Being bored at work can actually increase creativity because it gives us time to daydream. Dr Sandi Mann and Rebekah Cadman reported that “boredom at work has always been seen as something to be eliminated, but perhaps we should be embracing it in order to enhance our creativity.” Boredom can also increase arousal levels, making it easier to focus and respond to events. Experiencing boredom can therefore be the perfect opportunity to strive for happiness or embark on new creative projects.
With technology at our fingertips, it is easy to think we can placate boredom by mindlessly scrolling through social media. However, a study showed that using your smartphone to manage boredom could leave you feeling increasingly bored and even more fatigued.
Instead, finding ways to reframe boredom will allow you to use it as a constructive tool, rather than suffer through a negative experience. There are several simple strategies you can employ to advantageously deal with boredom when it arises.
First, reframe the situation. Commit to noticing when boredom, and any associated negative thought patterns, slip in. By being mindful of your thoughts, you can take steps to challenge them. If you feel bored, what can you do to change your current emotional state? If you can see boredom as a challenge to overcome, rather than a threat, you will be able to turn it into a more positive experience.
For example, if work has become exceedingly boring, or you are going through a dry spell as a freelancer, see your quiet days as an opportunity to approach new clients, embark on an exciting project, or to undertake the online course that you now have time for.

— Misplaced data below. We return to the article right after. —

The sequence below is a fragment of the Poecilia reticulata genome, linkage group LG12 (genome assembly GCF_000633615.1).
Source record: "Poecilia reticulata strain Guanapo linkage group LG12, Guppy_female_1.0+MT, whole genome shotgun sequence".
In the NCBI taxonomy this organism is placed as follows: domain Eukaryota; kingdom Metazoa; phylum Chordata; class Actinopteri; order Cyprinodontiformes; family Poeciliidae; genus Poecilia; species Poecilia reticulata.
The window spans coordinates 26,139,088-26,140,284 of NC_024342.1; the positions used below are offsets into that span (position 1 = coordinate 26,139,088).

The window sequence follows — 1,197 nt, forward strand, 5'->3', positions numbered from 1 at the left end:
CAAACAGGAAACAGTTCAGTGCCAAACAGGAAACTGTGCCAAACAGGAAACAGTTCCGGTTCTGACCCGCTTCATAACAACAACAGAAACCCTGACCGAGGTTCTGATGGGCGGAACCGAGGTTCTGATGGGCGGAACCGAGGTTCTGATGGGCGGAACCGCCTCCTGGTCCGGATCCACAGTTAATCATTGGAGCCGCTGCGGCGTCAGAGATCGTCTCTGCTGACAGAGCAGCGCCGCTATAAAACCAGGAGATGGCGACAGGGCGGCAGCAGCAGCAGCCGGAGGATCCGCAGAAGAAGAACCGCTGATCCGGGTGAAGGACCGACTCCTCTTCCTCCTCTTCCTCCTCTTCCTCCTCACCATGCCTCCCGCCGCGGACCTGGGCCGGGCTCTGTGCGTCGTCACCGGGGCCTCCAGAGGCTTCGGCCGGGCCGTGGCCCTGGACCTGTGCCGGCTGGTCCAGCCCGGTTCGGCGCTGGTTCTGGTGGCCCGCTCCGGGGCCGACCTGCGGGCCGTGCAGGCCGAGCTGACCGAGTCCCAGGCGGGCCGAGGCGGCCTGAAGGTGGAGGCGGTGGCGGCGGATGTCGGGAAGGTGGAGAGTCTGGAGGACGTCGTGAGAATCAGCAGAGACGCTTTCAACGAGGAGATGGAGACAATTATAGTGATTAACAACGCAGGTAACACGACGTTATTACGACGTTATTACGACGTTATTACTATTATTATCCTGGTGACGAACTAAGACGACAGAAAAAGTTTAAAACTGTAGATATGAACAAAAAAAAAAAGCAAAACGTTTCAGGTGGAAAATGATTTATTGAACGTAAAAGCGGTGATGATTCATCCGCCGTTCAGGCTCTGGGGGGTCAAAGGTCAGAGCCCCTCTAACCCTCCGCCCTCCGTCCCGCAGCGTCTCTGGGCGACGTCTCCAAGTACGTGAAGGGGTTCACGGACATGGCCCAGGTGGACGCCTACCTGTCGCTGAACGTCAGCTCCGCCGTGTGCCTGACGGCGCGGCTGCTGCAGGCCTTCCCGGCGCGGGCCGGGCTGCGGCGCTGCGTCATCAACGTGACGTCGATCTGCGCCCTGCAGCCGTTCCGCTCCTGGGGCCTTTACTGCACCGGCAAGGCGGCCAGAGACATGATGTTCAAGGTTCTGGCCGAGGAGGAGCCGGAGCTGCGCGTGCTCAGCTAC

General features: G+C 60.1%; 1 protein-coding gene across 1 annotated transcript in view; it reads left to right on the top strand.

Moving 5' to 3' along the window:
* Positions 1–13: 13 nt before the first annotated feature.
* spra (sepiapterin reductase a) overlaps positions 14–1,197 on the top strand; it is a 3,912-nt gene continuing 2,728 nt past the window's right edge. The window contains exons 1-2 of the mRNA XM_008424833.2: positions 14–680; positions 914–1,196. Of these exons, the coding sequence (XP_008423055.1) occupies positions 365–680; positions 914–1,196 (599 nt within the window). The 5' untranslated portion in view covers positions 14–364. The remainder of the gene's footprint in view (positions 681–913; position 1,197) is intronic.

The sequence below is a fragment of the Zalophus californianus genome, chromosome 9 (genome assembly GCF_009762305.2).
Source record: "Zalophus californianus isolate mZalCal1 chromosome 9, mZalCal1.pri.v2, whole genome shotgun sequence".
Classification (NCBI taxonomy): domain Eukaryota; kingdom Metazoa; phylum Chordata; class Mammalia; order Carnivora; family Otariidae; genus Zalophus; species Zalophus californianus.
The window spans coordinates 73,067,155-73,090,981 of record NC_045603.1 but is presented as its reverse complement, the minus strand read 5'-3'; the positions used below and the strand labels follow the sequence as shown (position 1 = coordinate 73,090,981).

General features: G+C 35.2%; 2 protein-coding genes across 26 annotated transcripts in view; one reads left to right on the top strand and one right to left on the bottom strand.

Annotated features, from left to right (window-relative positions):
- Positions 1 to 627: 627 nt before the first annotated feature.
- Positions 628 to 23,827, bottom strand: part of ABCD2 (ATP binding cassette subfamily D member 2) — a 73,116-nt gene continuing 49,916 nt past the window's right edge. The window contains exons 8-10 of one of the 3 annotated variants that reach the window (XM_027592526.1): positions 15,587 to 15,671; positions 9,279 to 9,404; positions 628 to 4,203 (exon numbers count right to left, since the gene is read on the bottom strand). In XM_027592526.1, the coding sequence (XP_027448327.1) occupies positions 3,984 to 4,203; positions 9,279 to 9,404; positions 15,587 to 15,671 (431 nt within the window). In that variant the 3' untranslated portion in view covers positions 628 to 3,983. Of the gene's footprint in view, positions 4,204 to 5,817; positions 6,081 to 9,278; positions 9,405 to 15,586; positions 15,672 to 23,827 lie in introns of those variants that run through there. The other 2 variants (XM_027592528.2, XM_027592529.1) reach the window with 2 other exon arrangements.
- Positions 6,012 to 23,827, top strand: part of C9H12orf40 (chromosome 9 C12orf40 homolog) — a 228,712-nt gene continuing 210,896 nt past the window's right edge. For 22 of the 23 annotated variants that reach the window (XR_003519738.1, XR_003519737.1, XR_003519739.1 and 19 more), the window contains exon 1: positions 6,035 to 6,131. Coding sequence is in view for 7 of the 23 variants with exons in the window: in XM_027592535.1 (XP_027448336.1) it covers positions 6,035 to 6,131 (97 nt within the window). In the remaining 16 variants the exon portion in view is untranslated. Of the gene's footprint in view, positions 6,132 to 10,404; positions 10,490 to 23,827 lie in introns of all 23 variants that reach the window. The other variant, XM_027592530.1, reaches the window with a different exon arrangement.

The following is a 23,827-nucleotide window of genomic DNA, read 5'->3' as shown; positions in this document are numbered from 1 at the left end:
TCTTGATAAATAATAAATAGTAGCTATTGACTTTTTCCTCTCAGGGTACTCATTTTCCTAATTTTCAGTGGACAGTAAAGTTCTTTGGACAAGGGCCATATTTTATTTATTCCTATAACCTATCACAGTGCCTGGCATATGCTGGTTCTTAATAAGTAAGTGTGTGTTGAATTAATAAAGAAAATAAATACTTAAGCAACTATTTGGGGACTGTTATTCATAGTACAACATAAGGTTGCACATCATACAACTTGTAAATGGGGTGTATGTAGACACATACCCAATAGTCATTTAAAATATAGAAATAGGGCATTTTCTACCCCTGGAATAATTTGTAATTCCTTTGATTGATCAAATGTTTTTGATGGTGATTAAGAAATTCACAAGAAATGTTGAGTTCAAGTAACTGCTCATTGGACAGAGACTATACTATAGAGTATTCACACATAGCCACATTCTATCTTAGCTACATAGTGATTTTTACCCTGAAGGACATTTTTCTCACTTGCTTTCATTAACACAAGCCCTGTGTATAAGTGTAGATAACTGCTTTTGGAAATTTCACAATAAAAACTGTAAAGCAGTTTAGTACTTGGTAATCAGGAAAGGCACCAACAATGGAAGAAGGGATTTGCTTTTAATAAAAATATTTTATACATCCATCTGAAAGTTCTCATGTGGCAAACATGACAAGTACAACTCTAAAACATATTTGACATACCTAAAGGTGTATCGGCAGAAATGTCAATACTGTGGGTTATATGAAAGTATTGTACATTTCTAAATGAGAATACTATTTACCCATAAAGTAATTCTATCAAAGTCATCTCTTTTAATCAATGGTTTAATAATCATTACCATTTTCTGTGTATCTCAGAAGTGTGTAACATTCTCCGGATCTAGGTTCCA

You can also use boredom as a way to ignite your intrinsic motivation for creativity. Teresa Amabile writes that “people will be most creative when they feel motivated primarily by the interest, satisfaction and challenge of the work itself — and not by external pressures”. Think about what you would like to achieve, or what you enjoy, and use your boredom to create something for the sake of creativity.
If you have calibrating boredom and cannot think of anything to do, try something completely new. Paint a picture, go for a cycle ride, or follow a new recipe. The activity might be outside your comfort zone, but it will alleviate boredom and could spark an unexpected interest.
As an ambitious person, it can be hard to let go of the drive to accomplish something in every minute of your day. If you can resist filling your day, periods of boredom could become reserved for relaxation. Rather than haphazardly searching for something to alleviate uncomfortable feelings, you can think more constructively about how best to spend your time to recharge and recoup. Read the novel you bought but never found time to open, start a journal or give yourself time to soak in the bath. With your batteries recharged, you will not only feel energised but will be better equipped to manage future episodes of boredom.
Finally, you could also… Do nothing! Being bored can be reframed as a luxury. If you can put up with the initial restlessness, being bored could lead to a sense of peace that may even see you daydreaming of new ideas to shape your life for the better.
However you experience boredom, its symptoms are a signal of an ongoing emotional process. When it feels like there is nothing to do, or you notice you feel restless or weary, you can avoid relying on harmful behaviours to counteract your distress. Pay attention to how you feel and begin reframing your thoughts positively to motivate your innate creativity. You can even turn boredom on its head by cultivating a peaceful environment for self-care, allowing time to recharge and refresh your mind.